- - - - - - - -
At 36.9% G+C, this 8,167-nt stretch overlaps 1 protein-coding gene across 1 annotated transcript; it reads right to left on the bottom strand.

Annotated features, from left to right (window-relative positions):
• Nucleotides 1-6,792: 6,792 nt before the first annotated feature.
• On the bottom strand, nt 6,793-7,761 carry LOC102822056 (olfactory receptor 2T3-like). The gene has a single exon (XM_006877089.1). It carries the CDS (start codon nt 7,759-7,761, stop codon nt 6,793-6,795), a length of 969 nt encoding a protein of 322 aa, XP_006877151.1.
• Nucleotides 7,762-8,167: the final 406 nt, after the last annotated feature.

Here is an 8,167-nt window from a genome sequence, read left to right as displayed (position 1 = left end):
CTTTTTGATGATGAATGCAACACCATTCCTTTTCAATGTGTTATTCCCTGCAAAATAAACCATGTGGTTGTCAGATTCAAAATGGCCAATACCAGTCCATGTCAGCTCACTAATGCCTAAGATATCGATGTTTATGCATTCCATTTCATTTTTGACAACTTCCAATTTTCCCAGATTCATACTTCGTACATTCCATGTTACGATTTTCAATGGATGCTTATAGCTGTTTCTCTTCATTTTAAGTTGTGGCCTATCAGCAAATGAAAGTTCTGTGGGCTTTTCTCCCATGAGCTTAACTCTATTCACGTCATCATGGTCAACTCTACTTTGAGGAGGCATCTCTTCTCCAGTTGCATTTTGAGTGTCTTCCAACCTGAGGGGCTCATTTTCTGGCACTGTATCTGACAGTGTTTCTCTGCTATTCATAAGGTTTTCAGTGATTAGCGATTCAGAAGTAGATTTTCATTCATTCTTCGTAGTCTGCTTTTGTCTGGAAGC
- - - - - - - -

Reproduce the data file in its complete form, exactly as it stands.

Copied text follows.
At 36.9% G+C, this 8,167-nt stretch overlaps 1 protein-coding gene across 1 annotated transcript; it reads right to left on the bottom strand.

Annotated features, from left to right (window-relative positions):
• Nucleotides 1-6,792: 6,792 nt before the first annotated feature.
• On the bottom strand, nt 6,793-7,761 carry LOC102822056 (olfactory receptor 2T3-like). The gene has a single exon (XM_006877089.1). It carries the CDS (start codon nt 7,759-7,761, stop codon nt 6,793-6,795), a length of 969 nt encoding a protein of 322 aa, XP_006877151.1.
• Nucleotides 7,762-8,167: the final 406 nt, after the last annotated feature.

Here is an 8,167-nt window from a genome sequence, read left to right as displayed (position 1 = left end):
CTTTTTGATGATGAATGCAACACCATTCCTTTTCAATGTGTTATTCCCTGCAAAATAAACCATGTGGTTGTCAGATTCAAAATGGCCAATACCAGTCCATGTCAGCTCACTAATGCCTAAGATATCGATGTTTATGCATTCCATTTCATTTTTGACAACTTCCAATTTTCCCAGATTCATACTTCGTACATTCCATGTTACGATTTTCAATGGATGCTTATAGCTGTTTCTCTTCATTTTAAGTTGTGGCCTATCAGCAAATGAAAGTTCTGTGGGCTTTTCTCCCATGAGCTTAACTCTATTCACGTCATCATGGTCAACTCTACTTTGAGGAGGCATCTCTTCTCCAGTTGCATTTTGAGTGTCTTCCAACCTGAGGGGCTCATTTTCTGGCACTGTATCTGACAGTGTTTCTCTGCTATTCATAAGGTTTTCAGTGATTAGCGATTCAGAAGTAGATTTTCATTCATTCTTCGTAGTCTGCTTTTGTCTGGAAGC